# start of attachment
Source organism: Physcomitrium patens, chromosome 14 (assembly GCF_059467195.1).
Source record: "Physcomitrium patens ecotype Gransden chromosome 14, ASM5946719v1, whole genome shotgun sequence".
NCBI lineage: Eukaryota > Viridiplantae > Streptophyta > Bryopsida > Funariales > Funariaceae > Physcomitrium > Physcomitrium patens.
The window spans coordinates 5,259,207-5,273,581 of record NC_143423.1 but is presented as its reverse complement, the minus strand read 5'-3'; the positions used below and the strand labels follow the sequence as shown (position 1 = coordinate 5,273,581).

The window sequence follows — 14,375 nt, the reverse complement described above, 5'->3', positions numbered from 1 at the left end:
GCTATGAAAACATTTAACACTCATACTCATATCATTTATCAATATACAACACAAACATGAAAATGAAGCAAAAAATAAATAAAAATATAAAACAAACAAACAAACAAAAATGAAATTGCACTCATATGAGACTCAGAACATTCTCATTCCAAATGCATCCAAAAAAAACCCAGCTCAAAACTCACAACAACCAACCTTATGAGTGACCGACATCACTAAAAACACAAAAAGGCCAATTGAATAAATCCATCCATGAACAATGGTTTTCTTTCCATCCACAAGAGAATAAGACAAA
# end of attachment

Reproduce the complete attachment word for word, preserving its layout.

Source organism: Physcomitrium patens, chromosome 14 (assembly GCF_059467195.1).
Source record: "Physcomitrium patens ecotype Gransden chromosome 14, ASM5946719v1, whole genome shotgun sequence".
NCBI lineage: Eukaryota > Viridiplantae > Streptophyta > Bryopsida > Funariales > Funariaceae > Physcomitrium > Physcomitrium patens.
The window spans coordinates 5,259,207-5,273,581 of record NC_143423.1 but is presented as its reverse complement, the minus strand read 5'-3'; the positions used below and the strand labels follow the sequence as shown (position 1 = coordinate 5,273,581).

The window sequence follows — 14,375 nt, the reverse complement described above, 5'->3', positions numbered from 1 at the left end:
GCTATGAAAACATTTAACACTCATACTCATATCATTTATCAATATACAACACAAACATGAAAATGAAGCAAAAAATAAATAAAAATATAAAACAAACAAACAAACAAAAATGAAATTGCACTCATATGAGACTCAGAACATTCTCATTCCAAATGCATCCAAAAAAAACCCAGCTCAAAACTCACAACAACCAACCTTATGAGTGACCGACATCACTAAAAACACAAAAAGGCCAATTGAATAAATCCATCCATGAACAATGGTTTTCTTTCCATCCACAAGAGAATAAGACAAA